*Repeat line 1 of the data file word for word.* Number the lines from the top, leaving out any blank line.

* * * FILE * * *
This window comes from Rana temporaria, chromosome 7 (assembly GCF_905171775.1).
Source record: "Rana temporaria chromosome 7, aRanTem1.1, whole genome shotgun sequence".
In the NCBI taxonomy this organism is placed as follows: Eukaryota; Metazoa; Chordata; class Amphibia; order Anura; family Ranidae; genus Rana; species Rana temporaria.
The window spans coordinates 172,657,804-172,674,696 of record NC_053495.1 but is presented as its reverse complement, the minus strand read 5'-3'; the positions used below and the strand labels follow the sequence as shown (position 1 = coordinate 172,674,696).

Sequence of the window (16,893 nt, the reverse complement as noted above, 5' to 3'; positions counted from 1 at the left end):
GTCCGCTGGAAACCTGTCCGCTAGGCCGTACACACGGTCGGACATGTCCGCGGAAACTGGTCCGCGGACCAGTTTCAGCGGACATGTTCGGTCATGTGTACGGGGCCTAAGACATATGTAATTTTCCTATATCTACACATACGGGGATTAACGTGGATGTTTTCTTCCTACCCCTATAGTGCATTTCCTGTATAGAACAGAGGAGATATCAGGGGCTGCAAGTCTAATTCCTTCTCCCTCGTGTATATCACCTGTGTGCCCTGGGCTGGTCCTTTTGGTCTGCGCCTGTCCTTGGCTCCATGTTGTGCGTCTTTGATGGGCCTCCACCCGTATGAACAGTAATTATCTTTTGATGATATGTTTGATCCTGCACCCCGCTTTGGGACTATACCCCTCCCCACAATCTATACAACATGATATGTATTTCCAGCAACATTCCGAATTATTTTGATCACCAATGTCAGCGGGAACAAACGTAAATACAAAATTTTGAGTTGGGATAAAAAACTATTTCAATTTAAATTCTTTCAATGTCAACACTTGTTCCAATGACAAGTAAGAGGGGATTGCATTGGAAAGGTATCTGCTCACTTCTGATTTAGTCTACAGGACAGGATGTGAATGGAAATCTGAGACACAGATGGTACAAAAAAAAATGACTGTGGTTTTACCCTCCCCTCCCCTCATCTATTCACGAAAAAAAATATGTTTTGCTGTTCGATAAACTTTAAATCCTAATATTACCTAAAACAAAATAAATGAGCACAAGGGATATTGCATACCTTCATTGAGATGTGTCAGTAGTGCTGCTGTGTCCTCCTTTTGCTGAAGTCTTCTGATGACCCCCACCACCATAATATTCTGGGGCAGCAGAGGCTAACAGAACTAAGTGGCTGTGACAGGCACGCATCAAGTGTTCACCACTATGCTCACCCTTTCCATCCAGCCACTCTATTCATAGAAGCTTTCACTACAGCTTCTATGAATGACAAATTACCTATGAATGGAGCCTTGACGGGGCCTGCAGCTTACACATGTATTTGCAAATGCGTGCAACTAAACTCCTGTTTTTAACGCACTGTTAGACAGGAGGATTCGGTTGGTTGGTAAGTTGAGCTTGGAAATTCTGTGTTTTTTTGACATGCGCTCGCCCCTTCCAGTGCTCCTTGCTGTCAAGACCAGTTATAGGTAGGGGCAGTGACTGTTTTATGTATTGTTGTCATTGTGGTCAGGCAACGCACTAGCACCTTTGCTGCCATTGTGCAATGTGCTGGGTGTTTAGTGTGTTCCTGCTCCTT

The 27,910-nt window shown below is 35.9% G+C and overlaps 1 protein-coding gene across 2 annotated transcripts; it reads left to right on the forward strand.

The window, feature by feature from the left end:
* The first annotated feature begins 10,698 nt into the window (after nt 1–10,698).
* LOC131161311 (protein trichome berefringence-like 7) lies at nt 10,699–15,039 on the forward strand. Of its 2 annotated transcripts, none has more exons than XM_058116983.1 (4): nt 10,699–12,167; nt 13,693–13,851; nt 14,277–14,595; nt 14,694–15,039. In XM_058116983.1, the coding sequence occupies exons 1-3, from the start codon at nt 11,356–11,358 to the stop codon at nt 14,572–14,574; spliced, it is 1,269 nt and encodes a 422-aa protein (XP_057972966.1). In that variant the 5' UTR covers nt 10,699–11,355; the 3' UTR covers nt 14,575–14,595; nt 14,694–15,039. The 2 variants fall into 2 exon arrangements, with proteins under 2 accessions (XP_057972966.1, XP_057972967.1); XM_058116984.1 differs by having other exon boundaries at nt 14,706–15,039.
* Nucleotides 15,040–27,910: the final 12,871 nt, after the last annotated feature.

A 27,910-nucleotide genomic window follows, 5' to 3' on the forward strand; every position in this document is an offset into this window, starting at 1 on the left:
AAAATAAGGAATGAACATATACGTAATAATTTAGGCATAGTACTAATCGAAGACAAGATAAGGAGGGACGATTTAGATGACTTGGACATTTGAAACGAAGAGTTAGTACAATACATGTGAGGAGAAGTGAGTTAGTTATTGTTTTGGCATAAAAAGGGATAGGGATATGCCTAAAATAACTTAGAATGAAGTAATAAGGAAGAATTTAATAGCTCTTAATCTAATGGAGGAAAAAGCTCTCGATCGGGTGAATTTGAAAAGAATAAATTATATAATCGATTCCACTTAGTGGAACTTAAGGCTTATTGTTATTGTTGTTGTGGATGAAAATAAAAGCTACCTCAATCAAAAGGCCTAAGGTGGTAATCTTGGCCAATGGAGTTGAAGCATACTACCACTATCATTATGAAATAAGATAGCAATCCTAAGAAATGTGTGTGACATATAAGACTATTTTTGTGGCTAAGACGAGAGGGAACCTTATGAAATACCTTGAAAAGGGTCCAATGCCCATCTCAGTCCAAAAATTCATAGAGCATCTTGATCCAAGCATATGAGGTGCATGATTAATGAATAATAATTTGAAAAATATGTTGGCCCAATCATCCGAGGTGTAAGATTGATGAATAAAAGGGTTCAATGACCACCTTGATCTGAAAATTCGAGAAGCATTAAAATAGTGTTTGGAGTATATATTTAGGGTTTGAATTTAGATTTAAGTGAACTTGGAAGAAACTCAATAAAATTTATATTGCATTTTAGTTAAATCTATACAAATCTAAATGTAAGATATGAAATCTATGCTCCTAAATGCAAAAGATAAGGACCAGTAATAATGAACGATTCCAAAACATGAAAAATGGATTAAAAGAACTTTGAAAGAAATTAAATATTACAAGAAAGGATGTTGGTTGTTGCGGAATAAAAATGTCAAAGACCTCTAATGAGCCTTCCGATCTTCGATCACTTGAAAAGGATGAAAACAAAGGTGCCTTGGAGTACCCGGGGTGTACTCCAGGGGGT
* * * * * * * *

This window comes from Rana temporaria, chromosome 7 (assembly GCF_905171775.1).